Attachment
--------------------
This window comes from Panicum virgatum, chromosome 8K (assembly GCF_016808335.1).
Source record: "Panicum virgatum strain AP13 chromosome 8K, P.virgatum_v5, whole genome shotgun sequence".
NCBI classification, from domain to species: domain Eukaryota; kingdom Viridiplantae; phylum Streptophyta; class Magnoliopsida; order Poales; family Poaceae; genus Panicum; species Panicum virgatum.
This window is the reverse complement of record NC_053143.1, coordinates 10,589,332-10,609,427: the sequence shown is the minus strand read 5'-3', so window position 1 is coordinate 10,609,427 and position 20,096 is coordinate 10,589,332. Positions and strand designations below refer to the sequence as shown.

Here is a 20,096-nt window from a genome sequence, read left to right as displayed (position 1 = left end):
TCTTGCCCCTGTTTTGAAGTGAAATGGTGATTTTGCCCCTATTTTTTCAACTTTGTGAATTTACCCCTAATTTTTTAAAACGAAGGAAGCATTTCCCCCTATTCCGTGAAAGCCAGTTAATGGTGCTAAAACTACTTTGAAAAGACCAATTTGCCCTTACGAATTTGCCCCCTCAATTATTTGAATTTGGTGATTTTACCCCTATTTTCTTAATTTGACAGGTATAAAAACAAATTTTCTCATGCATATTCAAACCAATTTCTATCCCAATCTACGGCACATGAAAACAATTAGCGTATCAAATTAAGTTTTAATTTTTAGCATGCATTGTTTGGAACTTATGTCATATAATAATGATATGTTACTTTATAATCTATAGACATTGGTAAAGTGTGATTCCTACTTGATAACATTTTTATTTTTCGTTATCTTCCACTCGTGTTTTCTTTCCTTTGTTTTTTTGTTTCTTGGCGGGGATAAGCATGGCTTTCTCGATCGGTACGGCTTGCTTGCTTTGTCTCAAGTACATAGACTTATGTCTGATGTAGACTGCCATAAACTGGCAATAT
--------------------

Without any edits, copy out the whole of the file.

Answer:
This window comes from Panicum virgatum, chromosome 8K (assembly GCF_016808335.1).
Source record: "Panicum virgatum strain AP13 chromosome 8K, P.virgatum_v5, whole genome shotgun sequence".
NCBI classification, from domain to species: domain Eukaryota; kingdom Viridiplantae; phylum Streptophyta; class Magnoliopsida; order Poales; family Poaceae; genus Panicum; species Panicum virgatum.
This window is the reverse complement of record NC_053143.1, coordinates 10,589,332-10,609,427: the sequence shown is the minus strand read 5'-3', so window position 1 is coordinate 10,609,427 and position 20,096 is coordinate 10,589,332. Positions and strand designations below refer to the sequence as shown.

Here is a 20,096-nt window from a genome sequence, read left to right as displayed (position 1 = left end):
TCTTGCCCCTGTTTTGAAGTGAAATGGTGATTTTGCCCCTATTTTTTCAACTTTGTGAATTTACCCCTAATTTTTTAAAACGAAGGAAGCATTTCCCCCTATTCCGTGAAAGCCAGTTAATGGTGCTAAAACTACTTTGAAAAGACCAATTTGCCCTTACGAATTTGCCCCCTCAATTATTTGAATTTGGTGATTTTACCCCTATTTTCTTAATTTGACAGGTATAAAAACAAATTTTCTCATGCATATTCAAACCAATTTCTATCCCAATCTACGGCACATGAAAACAATTAGCGTATCAAATTAAGTTTTAATTTTTAGCATGCATTGTTTGGAACTTATGTCATATAATAATGATATGTTACTTTATAATCTATAGACATTGGTAAAGTGTGATTCCTACTTGATAACATTTTTATTTTTCGTTATCTTCCACTCGTGTTTTCTTTCCTTTGTTTTTTTGTTTCTTGGCGGGGATAAGCATGGCTTTCTCGATCGGTACGGCTTGCTTGCTTTGTCTCAAGTACATAGACTTATGTCTGATGTAGACTGCCATAAACTGGCAATAT